Book assignment

Written assignment, task 2

In this assignment, I will compare the two books The Reluctant Fundamentalist by Moshin Hamid (2007), and About a Boy by Nick Hornby (1998). In this comparison I will focus mainly on how the books can affect the way we, as readers, deals with the difficult business of leading our own lives. I will try to find the similarities and differences, and try to link that to a normal person’s life, and how the book can help the reader solve common problems.

About a boy contains several key persons, and all of them go through some kind of identity change that changes their lives in a positive direction. The changes help the characters to do the right choices, and some of the changes may also save that person’s life.  I will start with Will. In the start, Will does not care much for other than himself, and as readers, we get to know that he does not like children, and that he does not have a job. These things changes towards the end of the story, and we can clearly see the benefits in Wills change.  Many people today go through, or should have gone through, one or more of Wills line of development. The most common line of development is where the person starts with a lot of selfishness and rarely care for other people, and ends up being a caring person that takes responsibility. Luckily, this line of development is not a too common phenomenon among the average reader because most of us are born with an instinct that tells us to stick together, take responsibility, and care for others.

We can find another not so common line of development with Fiona, Marcus’ mother. At the start, she is suicidal and very depressed, and this affects all the central persons in the book, just like a mental or physical dysfunction affects family members and friends in real life. Marcus takes care of his mother, and becomes almost a contrast to Will. At the end it seems that Fiona gets better, and this allows Marcus to unfold himself a lot more than he could before. If we take a more general look at this example, we can see that the love of the mother sets limits for Marcus’ development. She clearly loves him, but holds him back with all her requests of attention and her wish of his behavior. This is a common phenomenon among mothers, something I have experienced with my mother, and as most other kids experience. At the end of the book, Fiona regrets requesting Marcus to be the way she wants him to be, and sees that the boy needs to get his own identity, and unfold. This experience can represent a moral about not holding too tight on your child, and I believe that the moral appears in every mother-son/mother-daughter relation.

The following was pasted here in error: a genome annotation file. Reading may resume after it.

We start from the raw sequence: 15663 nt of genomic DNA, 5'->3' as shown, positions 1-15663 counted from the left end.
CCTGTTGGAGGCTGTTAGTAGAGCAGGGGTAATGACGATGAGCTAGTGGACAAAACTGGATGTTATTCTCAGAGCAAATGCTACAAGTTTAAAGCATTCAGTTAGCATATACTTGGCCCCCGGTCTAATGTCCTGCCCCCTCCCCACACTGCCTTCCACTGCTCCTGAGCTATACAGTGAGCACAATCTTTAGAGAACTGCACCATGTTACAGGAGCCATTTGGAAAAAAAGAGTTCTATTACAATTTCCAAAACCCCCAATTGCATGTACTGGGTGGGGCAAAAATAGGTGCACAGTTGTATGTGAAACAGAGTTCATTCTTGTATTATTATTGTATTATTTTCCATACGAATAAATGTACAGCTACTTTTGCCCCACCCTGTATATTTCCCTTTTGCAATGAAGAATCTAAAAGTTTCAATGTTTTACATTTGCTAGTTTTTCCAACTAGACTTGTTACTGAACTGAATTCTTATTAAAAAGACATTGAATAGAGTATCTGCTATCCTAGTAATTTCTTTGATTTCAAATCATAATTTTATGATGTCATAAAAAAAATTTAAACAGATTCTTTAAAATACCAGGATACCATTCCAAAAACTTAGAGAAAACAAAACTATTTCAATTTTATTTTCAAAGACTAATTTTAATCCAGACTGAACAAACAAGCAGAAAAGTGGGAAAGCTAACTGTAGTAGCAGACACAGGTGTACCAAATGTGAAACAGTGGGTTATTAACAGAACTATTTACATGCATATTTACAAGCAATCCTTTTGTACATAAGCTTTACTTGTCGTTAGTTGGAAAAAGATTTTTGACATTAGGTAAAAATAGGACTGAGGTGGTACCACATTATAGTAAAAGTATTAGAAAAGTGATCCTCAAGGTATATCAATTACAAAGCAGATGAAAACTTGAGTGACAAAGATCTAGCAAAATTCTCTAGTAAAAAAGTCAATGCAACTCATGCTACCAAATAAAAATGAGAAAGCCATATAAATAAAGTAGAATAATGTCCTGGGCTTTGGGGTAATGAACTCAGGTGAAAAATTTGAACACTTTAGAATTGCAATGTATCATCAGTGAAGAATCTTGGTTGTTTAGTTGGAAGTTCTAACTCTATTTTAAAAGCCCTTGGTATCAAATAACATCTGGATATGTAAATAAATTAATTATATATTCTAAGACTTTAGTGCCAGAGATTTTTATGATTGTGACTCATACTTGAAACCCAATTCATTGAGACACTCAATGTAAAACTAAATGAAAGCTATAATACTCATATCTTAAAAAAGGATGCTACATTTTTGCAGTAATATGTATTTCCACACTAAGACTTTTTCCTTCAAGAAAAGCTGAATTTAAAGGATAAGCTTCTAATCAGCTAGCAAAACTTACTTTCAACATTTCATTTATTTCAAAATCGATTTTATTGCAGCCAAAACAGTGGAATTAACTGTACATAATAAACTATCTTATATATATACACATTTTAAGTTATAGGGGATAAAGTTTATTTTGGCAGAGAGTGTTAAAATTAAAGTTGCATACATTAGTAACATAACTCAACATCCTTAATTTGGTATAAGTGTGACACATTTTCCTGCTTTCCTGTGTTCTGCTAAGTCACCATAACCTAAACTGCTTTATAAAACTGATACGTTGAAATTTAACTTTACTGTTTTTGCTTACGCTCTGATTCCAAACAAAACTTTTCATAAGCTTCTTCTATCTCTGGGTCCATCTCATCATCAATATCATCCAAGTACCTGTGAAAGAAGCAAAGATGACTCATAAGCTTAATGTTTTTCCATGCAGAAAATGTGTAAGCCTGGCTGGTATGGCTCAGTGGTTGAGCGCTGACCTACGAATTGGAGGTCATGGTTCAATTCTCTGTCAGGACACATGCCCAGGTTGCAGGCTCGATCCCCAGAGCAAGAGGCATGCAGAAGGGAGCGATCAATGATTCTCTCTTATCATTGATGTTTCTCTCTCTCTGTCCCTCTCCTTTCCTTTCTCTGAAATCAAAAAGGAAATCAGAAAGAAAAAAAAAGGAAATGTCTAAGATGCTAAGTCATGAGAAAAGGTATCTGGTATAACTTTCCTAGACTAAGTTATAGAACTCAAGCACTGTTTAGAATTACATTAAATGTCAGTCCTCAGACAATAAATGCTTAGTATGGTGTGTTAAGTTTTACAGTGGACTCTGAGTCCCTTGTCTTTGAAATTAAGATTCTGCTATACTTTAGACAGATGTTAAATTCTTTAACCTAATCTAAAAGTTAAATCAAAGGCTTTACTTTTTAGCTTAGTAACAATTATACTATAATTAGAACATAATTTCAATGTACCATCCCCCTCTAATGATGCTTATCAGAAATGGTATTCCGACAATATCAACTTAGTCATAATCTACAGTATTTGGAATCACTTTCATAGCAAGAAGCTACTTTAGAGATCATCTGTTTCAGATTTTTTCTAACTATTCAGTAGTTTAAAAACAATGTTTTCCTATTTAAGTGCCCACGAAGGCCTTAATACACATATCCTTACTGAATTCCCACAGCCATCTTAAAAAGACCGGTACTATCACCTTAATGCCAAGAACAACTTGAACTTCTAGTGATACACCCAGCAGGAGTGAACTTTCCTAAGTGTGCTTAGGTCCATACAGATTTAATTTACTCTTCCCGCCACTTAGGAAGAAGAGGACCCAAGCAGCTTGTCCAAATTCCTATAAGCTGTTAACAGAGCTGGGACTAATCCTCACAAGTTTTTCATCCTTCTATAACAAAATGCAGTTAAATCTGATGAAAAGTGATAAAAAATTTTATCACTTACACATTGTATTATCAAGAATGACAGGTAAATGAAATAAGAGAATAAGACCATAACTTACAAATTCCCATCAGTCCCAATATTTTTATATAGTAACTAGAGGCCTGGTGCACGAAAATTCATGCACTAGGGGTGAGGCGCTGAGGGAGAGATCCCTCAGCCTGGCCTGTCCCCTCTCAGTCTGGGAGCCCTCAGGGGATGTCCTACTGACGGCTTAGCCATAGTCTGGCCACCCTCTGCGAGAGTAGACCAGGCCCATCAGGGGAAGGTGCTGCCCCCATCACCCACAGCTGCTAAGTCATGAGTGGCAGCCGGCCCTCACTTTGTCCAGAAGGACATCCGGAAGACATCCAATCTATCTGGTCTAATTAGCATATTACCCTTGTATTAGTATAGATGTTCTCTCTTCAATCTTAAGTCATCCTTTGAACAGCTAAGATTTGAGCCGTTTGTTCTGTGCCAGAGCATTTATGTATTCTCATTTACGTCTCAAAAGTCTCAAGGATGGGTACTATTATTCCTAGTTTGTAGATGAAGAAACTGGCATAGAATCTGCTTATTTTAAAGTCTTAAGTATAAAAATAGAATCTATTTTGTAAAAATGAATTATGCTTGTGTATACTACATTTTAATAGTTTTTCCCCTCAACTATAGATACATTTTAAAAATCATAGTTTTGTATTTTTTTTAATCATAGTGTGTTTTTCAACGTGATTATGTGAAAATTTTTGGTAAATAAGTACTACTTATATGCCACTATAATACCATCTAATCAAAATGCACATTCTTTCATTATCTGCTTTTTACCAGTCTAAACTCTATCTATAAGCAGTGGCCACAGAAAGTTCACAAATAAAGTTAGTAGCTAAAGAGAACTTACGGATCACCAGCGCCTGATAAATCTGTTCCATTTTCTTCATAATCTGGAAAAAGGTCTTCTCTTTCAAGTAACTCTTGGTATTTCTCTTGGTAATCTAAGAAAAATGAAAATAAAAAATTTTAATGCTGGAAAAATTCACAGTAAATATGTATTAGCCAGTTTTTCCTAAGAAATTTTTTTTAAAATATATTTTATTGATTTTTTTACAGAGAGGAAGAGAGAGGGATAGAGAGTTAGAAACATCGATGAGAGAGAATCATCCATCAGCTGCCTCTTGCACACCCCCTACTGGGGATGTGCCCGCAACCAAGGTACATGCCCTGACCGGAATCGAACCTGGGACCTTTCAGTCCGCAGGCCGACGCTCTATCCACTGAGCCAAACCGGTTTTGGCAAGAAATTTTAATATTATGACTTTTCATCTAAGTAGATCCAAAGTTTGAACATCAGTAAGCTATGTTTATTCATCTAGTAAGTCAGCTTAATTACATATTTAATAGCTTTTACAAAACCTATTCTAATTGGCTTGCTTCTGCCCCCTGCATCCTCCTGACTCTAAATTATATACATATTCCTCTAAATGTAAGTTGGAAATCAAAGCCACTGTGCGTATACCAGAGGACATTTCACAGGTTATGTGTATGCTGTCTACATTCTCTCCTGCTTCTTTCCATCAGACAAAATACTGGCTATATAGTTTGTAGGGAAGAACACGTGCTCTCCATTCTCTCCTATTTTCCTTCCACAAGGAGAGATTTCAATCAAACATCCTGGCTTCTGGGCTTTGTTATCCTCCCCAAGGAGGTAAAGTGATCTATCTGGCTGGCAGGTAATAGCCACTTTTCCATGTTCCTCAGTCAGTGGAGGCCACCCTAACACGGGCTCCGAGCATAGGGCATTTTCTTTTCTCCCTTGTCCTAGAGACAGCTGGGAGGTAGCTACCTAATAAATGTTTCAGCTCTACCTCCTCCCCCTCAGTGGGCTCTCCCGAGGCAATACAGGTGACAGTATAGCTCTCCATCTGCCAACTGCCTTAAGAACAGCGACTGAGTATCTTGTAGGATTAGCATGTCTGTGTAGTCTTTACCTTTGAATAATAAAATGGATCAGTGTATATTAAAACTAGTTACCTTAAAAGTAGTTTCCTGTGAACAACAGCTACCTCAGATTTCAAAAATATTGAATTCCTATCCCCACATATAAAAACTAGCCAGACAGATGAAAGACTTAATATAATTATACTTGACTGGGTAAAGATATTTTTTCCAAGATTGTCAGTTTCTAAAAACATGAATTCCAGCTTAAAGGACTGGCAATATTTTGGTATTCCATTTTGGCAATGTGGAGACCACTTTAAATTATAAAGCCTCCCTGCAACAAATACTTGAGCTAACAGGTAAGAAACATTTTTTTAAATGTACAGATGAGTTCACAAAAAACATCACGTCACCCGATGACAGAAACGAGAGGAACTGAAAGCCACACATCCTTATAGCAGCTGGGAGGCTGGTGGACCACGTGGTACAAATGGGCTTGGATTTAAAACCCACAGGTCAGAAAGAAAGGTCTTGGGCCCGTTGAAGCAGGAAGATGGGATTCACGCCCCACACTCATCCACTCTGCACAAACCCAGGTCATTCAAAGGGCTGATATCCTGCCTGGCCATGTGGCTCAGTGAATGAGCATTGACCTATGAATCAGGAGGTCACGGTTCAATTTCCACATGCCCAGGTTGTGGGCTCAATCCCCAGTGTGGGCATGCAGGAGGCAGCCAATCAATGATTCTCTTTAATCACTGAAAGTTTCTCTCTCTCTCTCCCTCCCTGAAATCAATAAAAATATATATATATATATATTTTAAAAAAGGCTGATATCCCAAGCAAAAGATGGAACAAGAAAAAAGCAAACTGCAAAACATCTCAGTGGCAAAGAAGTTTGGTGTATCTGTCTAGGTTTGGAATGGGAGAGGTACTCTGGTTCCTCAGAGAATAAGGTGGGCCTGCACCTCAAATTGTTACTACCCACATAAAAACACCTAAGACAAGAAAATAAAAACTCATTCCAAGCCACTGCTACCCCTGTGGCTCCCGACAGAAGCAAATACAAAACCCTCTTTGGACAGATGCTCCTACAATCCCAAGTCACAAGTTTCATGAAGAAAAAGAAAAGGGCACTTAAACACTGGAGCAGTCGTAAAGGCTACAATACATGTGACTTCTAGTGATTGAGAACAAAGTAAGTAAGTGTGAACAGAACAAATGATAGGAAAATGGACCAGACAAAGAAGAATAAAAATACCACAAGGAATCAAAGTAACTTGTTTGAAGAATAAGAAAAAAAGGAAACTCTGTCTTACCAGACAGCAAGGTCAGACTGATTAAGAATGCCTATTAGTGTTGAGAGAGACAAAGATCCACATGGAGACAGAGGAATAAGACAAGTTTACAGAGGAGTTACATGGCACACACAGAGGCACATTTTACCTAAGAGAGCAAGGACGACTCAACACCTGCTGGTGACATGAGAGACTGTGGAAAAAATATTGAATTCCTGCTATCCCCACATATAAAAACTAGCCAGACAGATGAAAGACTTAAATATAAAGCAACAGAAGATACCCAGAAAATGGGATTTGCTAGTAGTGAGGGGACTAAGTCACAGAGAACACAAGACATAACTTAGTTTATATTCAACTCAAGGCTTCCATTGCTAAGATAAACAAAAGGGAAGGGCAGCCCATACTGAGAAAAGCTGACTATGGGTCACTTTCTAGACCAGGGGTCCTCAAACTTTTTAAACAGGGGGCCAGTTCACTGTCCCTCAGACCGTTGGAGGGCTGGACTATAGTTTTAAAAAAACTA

This book also brings forth the big topic: bullying. Marcus is being bullied at school, as millions of other children. Against the end of the story, this changes dramatically. This happens parallel to Marcus building an identity. As Marcus built up his identity, other children seem to like him instead of bullying him. I think that this can help other children that are being bullied, so they may built their own identity, and so they can get a step closer to getting out of the bullying.

I will also bring forth a last moral from this book, regarding Rachel. This moral concern all human beings. When Rachel and Will dates, and Will is being honest, we can clearly see that Rachel’s prejudice reject him. She looks at him as boring, and as a cheap liar. Later in the book, she noticed him from another view, and accepts him, and falls in love. That is all about looking past the prejudices to see the people for who they actually are.

The Reluctant Fundamentalist contains rather few characters, and I will only focus on two of the characters, Changez and Erica. There is hard to find parts in this book that appeal to individual persons, but we find elements that tell us about the difference in people at a world scale. That has to do with understanding of other people and other cultures, and is a basis in how to behave among other people.

Conclusion:

There are not many similarities between these two stories if we focus on elements that can help us coping with the difficult business of leading our own lives. About a Boy got a lot of examples of good moral and good advice on coping with everyday problems, both common and special cases. Most common is how to deal with prejudice on a daily basis, and other special cases like coping with suicidal tendencies both for yourself (if a reader has that kind of problems), or if the reader is coping with that through family or friends. Though, I think the most important element is how to cope with bullying, and the importance of building an identity. The Reluctant Fundamentalist is a lot different. Most if the elements that can be linked to coping with difficult business of leading our own lives are very general, so we get to learn more about what the basis of behavior for groups of people than coping with individually problems, though the basis often is linked to coping with individual obstacle.
Vegard Kirkevold

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